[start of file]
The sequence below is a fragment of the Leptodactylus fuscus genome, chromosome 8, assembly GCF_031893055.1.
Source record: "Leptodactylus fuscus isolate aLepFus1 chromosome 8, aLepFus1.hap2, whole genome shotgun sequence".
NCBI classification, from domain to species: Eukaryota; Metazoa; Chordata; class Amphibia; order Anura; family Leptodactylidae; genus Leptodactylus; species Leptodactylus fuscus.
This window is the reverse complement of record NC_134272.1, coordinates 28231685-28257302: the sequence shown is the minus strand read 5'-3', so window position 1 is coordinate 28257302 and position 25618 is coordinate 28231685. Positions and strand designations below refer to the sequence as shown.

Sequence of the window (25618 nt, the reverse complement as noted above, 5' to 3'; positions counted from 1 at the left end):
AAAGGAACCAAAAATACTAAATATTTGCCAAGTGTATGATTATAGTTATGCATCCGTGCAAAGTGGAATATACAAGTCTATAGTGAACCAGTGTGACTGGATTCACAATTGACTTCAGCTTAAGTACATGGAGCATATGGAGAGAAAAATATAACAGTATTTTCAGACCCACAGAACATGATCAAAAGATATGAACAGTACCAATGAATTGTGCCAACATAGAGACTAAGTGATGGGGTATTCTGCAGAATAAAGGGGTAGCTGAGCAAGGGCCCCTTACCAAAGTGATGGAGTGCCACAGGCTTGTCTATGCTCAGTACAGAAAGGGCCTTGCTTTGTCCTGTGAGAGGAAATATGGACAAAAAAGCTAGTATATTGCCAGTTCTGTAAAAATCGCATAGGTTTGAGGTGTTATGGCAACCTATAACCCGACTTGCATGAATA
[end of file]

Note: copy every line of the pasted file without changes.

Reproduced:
The sequence below is a fragment of the Leptodactylus fuscus genome, chromosome 8, assembly GCF_031893055.1.
Source record: "Leptodactylus fuscus isolate aLepFus1 chromosome 8, aLepFus1.hap2, whole genome shotgun sequence".
NCBI classification, from domain to species: Eukaryota; Metazoa; Chordata; class Amphibia; order Anura; family Leptodactylidae; genus Leptodactylus; species Leptodactylus fuscus.
This window is the reverse complement of record NC_134272.1, coordinates 28231685-28257302: the sequence shown is the minus strand read 5'-3', so window position 1 is coordinate 28257302 and position 25618 is coordinate 28231685. Positions and strand designations below refer to the sequence as shown.

Sequence of the window (25618 nt, the reverse complement as noted above, 5' to 3'; positions counted from 1 at the left end):
AAAGGAACCAAAAATACTAAATATTTGCCAAGTGTATGATTATAGTTATGCATCCGTGCAAAGTGGAATATACAAGTCTATAGTGAACCAGTGTGACTGGATTCACAATTGACTTCAGCTTAAGTACATGGAGCATATGGAGAGAAAAATATAACAGTATTTTCAGACCCACAGAACATGATCAAAAGATATGAACAGTACCAATGAATTGTGCCAACATAGAGACTAAGTGATGGGGTATTCTGCAGAATAAAGGGGTAGCTGAGCAAGGGCCCCTTACCAAAGTGATGGAGTGCCACAGGCTTGTCTATGCTCAGTACAGAAAGGGCCTTGCTTTGTCCTGTGAGAGGAAATATGGACAAAAAAGCTAGTATATTGCCAGTTCTGTAAAAATCGCATAGGTTTGAGGTGTTATGGCAACCTATAACCCGACTTGCATGAATA